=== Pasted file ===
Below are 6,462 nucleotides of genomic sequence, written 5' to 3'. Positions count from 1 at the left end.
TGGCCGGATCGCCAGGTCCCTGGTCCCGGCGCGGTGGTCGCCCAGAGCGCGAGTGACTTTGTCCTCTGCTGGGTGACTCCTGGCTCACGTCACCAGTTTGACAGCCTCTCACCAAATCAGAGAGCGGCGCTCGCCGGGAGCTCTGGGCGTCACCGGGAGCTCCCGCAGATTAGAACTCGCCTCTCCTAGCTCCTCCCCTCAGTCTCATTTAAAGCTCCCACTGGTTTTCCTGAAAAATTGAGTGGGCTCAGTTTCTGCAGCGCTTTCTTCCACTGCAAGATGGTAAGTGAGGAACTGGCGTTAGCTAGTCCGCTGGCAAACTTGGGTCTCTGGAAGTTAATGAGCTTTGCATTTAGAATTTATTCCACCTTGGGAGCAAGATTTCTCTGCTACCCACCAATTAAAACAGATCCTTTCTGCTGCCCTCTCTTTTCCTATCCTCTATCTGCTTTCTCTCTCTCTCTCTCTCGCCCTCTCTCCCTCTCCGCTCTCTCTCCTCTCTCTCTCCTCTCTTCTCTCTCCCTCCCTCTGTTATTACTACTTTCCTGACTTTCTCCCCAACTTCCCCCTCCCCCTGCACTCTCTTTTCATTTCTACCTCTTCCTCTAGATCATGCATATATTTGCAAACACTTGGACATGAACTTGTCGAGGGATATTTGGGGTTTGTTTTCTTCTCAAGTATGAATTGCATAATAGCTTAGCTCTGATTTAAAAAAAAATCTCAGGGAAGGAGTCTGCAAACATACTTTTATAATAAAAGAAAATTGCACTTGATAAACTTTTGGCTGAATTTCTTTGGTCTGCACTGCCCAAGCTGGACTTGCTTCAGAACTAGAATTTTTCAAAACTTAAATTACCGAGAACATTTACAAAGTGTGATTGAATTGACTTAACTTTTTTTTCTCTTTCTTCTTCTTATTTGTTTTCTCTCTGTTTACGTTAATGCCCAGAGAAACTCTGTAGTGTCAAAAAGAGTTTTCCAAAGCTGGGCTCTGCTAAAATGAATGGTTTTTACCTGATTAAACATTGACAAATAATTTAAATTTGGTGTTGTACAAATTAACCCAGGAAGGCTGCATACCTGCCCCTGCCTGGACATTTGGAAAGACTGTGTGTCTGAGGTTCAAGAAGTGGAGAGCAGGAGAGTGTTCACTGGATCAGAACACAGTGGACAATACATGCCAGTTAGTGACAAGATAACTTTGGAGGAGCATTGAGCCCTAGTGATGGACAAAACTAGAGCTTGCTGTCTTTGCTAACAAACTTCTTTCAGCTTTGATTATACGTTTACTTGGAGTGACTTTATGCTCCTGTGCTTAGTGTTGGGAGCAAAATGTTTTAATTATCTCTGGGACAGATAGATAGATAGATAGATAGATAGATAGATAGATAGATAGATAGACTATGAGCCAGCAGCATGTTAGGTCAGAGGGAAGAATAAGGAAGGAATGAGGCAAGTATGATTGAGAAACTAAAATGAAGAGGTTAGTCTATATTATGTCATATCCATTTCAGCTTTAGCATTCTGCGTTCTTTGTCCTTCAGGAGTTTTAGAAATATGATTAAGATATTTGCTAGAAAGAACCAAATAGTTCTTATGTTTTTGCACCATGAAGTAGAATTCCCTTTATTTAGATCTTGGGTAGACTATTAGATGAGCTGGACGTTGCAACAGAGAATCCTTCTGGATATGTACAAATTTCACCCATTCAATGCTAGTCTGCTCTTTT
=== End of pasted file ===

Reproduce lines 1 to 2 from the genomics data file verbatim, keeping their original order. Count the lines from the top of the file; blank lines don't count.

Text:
Below are 6,462 nucleotides of genomic sequence, written 5' to 3'. Positions count from 1 at the left end.
TGGCCGGATCGCCAGGTCCCTGGTCCCGGCGCGGTGGTCGCCCAGAGCGCGAGTGACTTTGTCCTCTGCTGGGTGACTCCTGGCTCACGTCACCAGTTTGACAGCCTCTCACCAAATCAGAGAGCGGCGCTCGCCGGGAGCTCTGGGCGTCACCGGGAGCTCCCGCAGATTAGAACTCGCCTCTCCTAGCTCCTCCCCTCAGTCTCATTTAAAGCTCCCACTGGTTTTCCTGAAAAATTGAGTGGGCTCAGTTTCTGCAGCGCTTTCTTCCACTGCAAGATGGTAAGTGAGGAACTGGCGTTAGCTAGTCCGCTGGCAAACTTGGGTCTCTGGAAGTTAATGAGCTTTGCATTTAGAATTTATTCCACCTTGGGAGCAAGATTTCTCTGCTACCCACCAATTAAAACAGATCCTTTCTGCTGCCCTCTCTTTTCCTATCCTCTATCTGCTTTCTCTCTCTCTCTCTCTCGCCCTCTCTCCCTCTCCGCTCTCTCTCCTCTCTCTCTCCTCTCTTCTCTCTCCCTCCCTCTGTTATTACTACTTTCCTGACTTTCTCCCCAACTTCCCCCTCCCCCTGCACTCTCTTTTCATTTCTACCTCTTCCTCTAGATCATGCATATATTTGCAAACACTTGGACATGAACTTGTCGAGGGATATTTGGGGTTTGTTTTCTTCTCAAGTATGAATTGCATAATAGCTTAGCTCTGATTTAAAAAAAAATCTCAGGGAAGGAGTCTGCAAACATACTTTTATAATAAAAGAAAATTGCACTTGATAAACTTTTGGCTGAATTTCTTTGGTCTGCACTGCCCAAGCTGGACTTGCTTCAGAACTAGAATTTTTCAAAACTTAAATTACCGAGAACATTTACAAAGTGTGATTGAATTGACTTAACTTTTTTTTCTCTTTCTTCTTCTTATTTGTTTTCTCTCTGTTTACGTTAATGCCCAGAGAAACTCTGTAGTGTCAAAAAGAGTTTTCCAAAGCTGGGCTCTGCTAAAATGAATGGTTTTTACCTGATTAAACATTGACAAATAATTTAAATTTGGTGTTGTACAAATTAACCCAGGAAGGCTGCATACCTGCCCCTGCCTGGACATTTGGAAAGACTGTGTGTCTGAGGTTCAAGAAGTGGAGAGCAGGAGAGTGTTCACTGGATCAGAACACAGTGGACAATACATGCCAGTTAGTGACAAGATAACTTTGGAGGAGCATTGAGCCCTAGTGATGGACAAAACTAGAGCTTGCTGTCTTTGCTAACAAACTTCTTTCAGCTTTGATTATACGTTTACTTGGAGTGACTTTATGCTCCTGTGCTTAGTGTTGGGAGCAAAATGTTTTAATTATCTCTGGGACAGATAGATAGATAGATAGATAGATAGATAGATAGATAGATAGATAGACTATGAGCCAGCAGCATGTTAGGTCAGAGGGAAGAATAAGGAAGGAATGAGGCAAGTATGATTGAGAAACTAAAATGAAGAGGTTAGTCTATATTATGTCATATCCATTTCAGCTTTAGCATTCTGCGTTCTTTGTCCTTCAGGAGTTTTAGAAATATGATTAAGATATTTGCTAGAAAGAACCAAATAGTTCTTATGTTTTTGCACCATGAAGTAGAATTCCCTTTATTTAGATCTTGGGTAGACTATTAGATGAGCTGGACGTTGCAACAGAGAATCCTTCTGGATATGTACAAATTTCACCCATTCAATGCTAGTCTGCTCTTTT